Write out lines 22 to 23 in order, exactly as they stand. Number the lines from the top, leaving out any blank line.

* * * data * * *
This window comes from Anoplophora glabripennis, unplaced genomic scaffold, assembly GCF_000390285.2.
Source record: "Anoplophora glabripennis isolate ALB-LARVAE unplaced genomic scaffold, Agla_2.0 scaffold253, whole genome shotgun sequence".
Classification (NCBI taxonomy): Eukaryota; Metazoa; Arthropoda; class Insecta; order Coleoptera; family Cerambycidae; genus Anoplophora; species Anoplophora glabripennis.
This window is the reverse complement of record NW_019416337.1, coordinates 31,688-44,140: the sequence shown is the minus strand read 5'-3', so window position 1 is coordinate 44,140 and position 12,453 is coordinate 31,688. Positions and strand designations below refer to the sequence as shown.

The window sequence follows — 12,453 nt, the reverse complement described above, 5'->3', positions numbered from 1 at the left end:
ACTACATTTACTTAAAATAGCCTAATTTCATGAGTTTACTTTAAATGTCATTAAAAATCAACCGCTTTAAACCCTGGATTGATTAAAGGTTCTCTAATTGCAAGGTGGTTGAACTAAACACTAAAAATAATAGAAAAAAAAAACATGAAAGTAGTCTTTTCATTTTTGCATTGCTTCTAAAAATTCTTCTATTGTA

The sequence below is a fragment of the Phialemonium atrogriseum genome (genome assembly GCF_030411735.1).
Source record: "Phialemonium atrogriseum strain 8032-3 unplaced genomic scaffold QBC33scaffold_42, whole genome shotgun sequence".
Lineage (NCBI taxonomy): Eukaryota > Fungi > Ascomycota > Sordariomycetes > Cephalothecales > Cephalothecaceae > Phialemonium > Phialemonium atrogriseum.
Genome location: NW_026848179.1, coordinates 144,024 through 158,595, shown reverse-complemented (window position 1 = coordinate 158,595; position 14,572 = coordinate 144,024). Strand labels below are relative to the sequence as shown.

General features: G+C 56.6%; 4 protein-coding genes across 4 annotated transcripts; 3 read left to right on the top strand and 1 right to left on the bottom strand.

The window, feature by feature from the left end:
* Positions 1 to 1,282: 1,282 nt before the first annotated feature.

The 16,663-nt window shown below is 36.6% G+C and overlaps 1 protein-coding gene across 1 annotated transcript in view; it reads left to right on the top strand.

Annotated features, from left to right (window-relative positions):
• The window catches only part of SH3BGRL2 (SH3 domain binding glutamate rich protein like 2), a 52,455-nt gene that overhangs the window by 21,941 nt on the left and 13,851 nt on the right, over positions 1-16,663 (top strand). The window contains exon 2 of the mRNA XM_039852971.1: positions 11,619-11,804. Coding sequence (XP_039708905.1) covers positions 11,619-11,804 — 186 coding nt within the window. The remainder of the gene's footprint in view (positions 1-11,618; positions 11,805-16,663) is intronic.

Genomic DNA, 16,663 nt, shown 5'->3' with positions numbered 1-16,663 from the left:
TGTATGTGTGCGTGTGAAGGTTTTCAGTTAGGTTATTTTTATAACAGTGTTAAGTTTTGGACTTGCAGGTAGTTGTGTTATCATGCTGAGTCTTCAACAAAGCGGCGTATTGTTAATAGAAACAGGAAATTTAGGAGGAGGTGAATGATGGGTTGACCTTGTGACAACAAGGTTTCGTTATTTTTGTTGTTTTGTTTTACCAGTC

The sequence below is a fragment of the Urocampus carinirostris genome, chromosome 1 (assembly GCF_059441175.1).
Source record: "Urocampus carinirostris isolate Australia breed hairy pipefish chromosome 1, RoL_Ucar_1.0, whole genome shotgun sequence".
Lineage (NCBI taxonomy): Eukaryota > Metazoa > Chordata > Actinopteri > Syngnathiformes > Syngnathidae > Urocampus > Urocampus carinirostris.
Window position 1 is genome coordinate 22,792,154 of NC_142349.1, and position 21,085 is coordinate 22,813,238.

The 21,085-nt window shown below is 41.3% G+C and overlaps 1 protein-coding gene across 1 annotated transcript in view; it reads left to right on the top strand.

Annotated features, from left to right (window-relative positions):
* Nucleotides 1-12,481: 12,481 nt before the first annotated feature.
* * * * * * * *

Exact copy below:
Window position 1 is genome coordinate 22,792,154 of NC_142349.1, and position 21,085 is coordinate 22,813,238.

The 21,085-nt window shown below is 41.3% G+C and overlaps 1 protein-coding gene across 1 annotated transcript in view; it reads left to right on the top strand.